Does Water Dowsing Work?

Everyone knows that I spend a (likely unhealthy) large amount of time browsing Amazon. Recently, I came across this item. It was listed in the Industrial and Scientific section and had, as of September 2020, a 5 star rating with 23 positive reviews with zero negative reviews. Everyone seemed very happy with their purchase with some reporting how easy and accurate they are at detecting water, gold, and ghosts. I’m not really sure how ghosts got wrapped up in there but hey, it’s 2020 and anything goes. With that being said, let’s talk about dowsing.

Dowsing is the practice of using a focus item to detect the presence of a particular thing. Most commonly, you’ll see people using a Y shaped rod to find water. Sometimes they’re trying to find ghosts, gold, or any other object that people think that dowsing will help them find. Instead of the rod, sometimes there are two bent metal rods (as seen in the Amazon link) or a suspended crystal. The tool being used doesn’t really matter since ultimately the entire thing is based on one flawed assumption: that dowsing is real.

Dowsing first came around in the 1400s. When and where, it isn’t quite known. Some think it started as a Germanic practice but there’s nothing firm recorded on the topic until 1518 when it was officially recorded as a sin by Martin Luther. Martin Luther decided that it was an occult practice that constituted witchcraft. By 1662, dowsing was determined to work by invoking Satan to lead the dowser to treasure. By 1701, it was illegal under penalty of death. Consorting with demons was considered a pretty hefty crime back then. I guess the demons found their way into the sticks then whispered the temptation of gold and free water into the ears of farmers? Who knows.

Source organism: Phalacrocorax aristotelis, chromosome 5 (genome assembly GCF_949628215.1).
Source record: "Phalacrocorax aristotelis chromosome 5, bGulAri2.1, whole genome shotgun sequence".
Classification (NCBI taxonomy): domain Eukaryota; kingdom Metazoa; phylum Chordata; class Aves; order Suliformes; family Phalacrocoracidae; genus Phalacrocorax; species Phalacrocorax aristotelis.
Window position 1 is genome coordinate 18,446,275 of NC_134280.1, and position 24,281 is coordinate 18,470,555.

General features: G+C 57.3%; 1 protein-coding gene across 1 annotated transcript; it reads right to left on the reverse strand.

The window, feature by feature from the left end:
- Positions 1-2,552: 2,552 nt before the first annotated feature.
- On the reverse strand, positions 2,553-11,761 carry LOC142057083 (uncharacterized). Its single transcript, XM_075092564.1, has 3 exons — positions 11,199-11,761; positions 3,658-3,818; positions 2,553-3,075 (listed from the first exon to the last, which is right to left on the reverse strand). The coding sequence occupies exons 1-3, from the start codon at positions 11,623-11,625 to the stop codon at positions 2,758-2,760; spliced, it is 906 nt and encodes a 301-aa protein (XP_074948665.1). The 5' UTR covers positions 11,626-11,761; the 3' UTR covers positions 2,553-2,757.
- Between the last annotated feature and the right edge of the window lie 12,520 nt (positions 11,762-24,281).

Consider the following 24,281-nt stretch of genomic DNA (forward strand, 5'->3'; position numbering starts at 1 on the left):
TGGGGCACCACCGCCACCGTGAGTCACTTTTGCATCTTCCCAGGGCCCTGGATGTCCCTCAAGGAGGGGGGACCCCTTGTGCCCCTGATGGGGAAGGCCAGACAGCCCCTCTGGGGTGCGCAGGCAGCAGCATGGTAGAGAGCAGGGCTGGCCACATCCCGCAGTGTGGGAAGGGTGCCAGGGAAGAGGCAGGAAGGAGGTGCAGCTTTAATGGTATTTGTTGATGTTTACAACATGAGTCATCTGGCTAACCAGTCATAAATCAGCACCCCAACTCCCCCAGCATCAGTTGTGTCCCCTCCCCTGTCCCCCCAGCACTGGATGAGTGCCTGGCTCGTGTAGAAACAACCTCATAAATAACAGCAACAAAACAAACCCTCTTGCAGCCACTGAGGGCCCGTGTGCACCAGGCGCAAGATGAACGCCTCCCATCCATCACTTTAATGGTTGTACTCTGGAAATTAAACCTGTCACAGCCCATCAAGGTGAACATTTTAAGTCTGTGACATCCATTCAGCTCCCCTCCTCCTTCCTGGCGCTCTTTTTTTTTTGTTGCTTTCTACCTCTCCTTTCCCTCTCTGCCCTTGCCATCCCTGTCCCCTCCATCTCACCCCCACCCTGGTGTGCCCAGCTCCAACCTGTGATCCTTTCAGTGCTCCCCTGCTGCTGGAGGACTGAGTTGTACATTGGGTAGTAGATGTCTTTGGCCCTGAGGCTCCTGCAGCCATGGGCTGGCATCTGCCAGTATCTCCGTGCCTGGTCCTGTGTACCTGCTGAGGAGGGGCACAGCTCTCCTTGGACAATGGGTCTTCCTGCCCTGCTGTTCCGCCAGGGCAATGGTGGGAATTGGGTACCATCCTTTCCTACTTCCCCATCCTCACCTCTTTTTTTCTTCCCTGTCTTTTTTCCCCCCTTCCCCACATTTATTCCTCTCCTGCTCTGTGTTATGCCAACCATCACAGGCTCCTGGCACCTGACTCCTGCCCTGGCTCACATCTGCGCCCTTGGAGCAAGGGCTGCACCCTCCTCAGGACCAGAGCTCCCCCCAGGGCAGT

Unfortunately, people still believe in this type of thing hundreds of years later. Dowsing was used in the Vietnam War by the military to locate hidden tunnels and is actually still in use in the Afghanistan War. Yes, in 2015 people still believe in this. There is actually an American Society of Dowsers that holds regular seminars. Not only that, dowsing has spread to the realm of alternative medicine as a treatment for pain. I tried reading articles about this to understand the belief system but it was far too nonsensical to draw any conclusions from. The rod points to where the pain radiates from… or something? Some places are too deep for even a badger of science to burrow.

At this point, you’re probably wondering what people are actually doing. Fundamentally, they’re aiming a tool of some sort and following it towards where they think the treasure is. If it actually worked, the dowsing rod would be drawn towards a treasure chest, water, or whatever the dowser wants. How? The best explanation is psychic powers. The worst explanations involve demons and angels. The reality is a little known effect called the “ideomotor phenomenon.”

What is the ideomotor phenomenon? Well, think back to when you were a kid. Do you remember Ouija boards? Those operated on the same principle. The ideomotor effect is where the individual makes small, unconscious motions. A more common example is emotional crying. Tear duct action is not a conscious decision, at least not usually. Anyway, the idea is that a subject will unconsciously take actions in certain situations. When operating at Ouija board, the players unconsciously move the letter selector to spell out words that they are expecting.

Similarly, dowsers will move their rods towards where they think there may be water. In some cases, they may actually find it due to subconscious intuition. After all, low points in the terrain are likely spots to put a well. Sedimentary rock also could be a sign. As a result, that provides a confirmation bias that what they’re doing actually works.

Ultimately, human intuition is just as effective as dowsing. The rods provide no more particular advantage than any other ritual prop. In summary, this is just another form of divination with no scientific basis.